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Ingredients for a Successful Team
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Navy Counselor 1 & C (Recruiter) - Military manual for recruiting
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Provide Opportunities for People to Ventilate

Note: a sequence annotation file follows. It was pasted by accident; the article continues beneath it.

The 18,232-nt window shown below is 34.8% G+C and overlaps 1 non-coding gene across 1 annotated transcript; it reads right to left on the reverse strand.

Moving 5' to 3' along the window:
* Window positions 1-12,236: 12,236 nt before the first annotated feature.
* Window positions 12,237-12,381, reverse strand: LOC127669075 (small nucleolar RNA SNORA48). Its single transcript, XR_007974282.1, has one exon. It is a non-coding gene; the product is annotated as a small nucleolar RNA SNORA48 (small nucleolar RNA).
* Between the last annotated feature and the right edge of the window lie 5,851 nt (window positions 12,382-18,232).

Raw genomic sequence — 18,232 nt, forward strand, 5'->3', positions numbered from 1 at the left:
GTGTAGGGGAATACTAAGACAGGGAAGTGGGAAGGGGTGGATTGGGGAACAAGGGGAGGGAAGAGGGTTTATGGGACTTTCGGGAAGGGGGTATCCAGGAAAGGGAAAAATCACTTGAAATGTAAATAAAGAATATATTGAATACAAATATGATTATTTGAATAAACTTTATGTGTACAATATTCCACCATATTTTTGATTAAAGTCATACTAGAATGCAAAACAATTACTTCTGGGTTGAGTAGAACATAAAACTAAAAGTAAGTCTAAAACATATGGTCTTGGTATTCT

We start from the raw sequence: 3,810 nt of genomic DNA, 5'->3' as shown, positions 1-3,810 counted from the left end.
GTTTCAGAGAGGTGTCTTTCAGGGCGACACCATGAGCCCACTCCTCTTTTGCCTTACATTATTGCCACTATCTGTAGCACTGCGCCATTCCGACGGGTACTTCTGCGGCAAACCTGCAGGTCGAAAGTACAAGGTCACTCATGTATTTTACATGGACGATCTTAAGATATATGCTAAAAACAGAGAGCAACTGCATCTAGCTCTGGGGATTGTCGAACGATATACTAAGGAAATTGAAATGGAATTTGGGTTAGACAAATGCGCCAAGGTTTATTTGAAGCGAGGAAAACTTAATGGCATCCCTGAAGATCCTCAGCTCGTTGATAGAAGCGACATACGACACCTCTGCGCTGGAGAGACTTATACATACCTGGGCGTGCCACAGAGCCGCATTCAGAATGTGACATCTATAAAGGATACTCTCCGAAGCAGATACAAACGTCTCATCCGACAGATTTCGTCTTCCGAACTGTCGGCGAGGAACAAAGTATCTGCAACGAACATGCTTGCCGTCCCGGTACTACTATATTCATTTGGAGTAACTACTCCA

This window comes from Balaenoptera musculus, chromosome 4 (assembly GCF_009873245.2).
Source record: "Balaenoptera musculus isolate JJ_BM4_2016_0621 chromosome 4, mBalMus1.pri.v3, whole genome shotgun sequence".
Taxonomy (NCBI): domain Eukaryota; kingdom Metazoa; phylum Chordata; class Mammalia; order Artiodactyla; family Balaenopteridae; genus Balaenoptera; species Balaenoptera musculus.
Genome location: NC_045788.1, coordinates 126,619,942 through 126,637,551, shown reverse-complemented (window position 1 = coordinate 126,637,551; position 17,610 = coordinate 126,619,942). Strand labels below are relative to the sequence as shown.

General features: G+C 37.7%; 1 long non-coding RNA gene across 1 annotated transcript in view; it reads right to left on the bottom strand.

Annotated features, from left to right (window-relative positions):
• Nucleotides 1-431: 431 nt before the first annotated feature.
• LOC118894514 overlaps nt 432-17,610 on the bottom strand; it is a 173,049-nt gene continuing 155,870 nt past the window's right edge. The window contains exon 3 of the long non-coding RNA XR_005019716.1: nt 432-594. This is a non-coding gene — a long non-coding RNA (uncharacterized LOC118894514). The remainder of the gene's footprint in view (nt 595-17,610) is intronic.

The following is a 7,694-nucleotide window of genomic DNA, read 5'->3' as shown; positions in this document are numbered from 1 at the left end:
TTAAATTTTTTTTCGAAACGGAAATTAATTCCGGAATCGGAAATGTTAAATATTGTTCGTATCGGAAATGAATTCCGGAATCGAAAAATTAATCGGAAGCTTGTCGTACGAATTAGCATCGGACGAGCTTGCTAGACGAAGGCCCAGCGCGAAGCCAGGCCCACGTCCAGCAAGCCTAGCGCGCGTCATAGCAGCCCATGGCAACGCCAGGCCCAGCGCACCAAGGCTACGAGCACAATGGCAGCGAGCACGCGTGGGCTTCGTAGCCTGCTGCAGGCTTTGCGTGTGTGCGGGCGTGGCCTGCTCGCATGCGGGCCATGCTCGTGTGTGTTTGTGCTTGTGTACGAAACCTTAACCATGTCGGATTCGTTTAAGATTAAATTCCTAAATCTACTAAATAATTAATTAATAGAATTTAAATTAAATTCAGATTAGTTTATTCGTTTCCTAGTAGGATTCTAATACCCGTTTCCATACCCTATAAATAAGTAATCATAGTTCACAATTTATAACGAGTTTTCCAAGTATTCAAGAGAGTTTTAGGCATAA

THE SCIENTIFIC APPROACH.–  When  solving a  problem  or  choosing  a  course  of  action,  use  the scientific  approach.  Collect  meaningful  data,  identify  the root  causes  of  the  problem,  develop  an  appropriate solution, enact your plan, and make any needed changes. Pay Attention to Your People to Pump Up Morale Morale  is  a  prime  key  to  recruiting  success. Recruiters need to be feeling good about themselves and their organization to sell prospects on the Navy. The best  way  to  enhance  your  team’s  morale  is  to  pay attention to the individuals who make up the team. MAKE THEM FEEL VALUED.–  Recognize the successes of your team members, even the little ones. Let them know you value their contribution to the team. HELP   THEM   DEVELOP   A   SENSE   OF BELONGING.–   Draw   the   quiet   members   into discussions  by  asking  for  their  opinions  and  ideas.  Use language that emphasizes their membership in the team, such as “our zone.” GIVE THEM A CAUSE.– To establish a “cause,” you must build enthusiasm. You can start with a few key players and watch the enthusiasm build until it has an energy of its own. RALLY THE TROOPS AROUND A SPECIAL GOAL. – When the team puts its combined efforts toward a common goal, morale naturally escalates. With few exceptions,  team  members  want  to  see  the  team  be successful and will do more toward that end than they would  on  their  own. FOCUS ON SHORT-TERM GOALS.–  There is a great  benefit  in  seeing  short-term  goals  achieved. Everyone  needs  some  small  successes  to  keep  them motivated for the long term. Setting short-term goals maintains the interim momentum and pumps up the enthusiasm.  Achieving  short-term  goals  helps  to  build the confidence needed to go the long distance. They can also be extremely useful in restoring momentum during those lulls in productivity that may occur. ORGANIZING The recruiting supervisor is responsible for a myriad of duties and must often cover a large geographic area. These  responsibilities  require  a  considerable  amount  of organizational skill. Prioritizing time and delegating some duties are key elements in the art of organization. Prioritizing  Time When  deciding  where  or  with  whom  to  spend valuable  training  time,  remember  that  those  making  the most noise should not necessarily get the most attention. Listen carefully and prioritize based on what you really hear, not how often or how loud you hear it. Avoid getting into the fire-fighting mode. You can become  sidetracked  by  low-priority  issues  and  waste  a lot  of  time  and  energy  with  very  little  payoff. Keep  in  mind  that  the  last  assignment  is  not necessarily  the  most  important.  You  can  easily  become overwhelmed  if  you  get  in  the  habit  of  dropping everything for whatever is the most current problem. You    also    need    to    be    very    clear    when    giving assignments.  Let  others  know  what  priority  the assignment has and when you expect it to be done. Delegating Delegating duties is a necessity in your job as a recruiting supervisor. It will keep you from becoming overcommitted.  Delegation  should  be  a  part  of  your on-the-job training (OJT) program to prepare others for additional responsibility. Delegating duties gives the recruiters  a  sense  of  involvement,  adding  their participation and influence to a bigger picture. Most people will be more committed to carrying out decisions that they helped to make. As with delegating, we can only delegate the duty, not the responsibility. Follow up on  all  delegated  duties,  giving  praise  or  additional training  where  needed. COMMUNICATION SKILLS Without  clear,  concise  communication  skills  our other skills would wilt on the vine. No other skill can be effective  without  it. Elements of Communication The  basic  model  for  communication  includes  a sender  (the  person  giving  the  message),  a  receiver  (the person the message is intended for), and the message itself. If those three elements were all there were to the communication  cycle,  miscommunication  would  not  be a  problem.  However,  standing  between  the  sender  and receiver there can be a host of interceptors that may garble a message. Filters may detract from the original intent of the message. Barriers may block part of the message acceptance. To complete the communication 1-8

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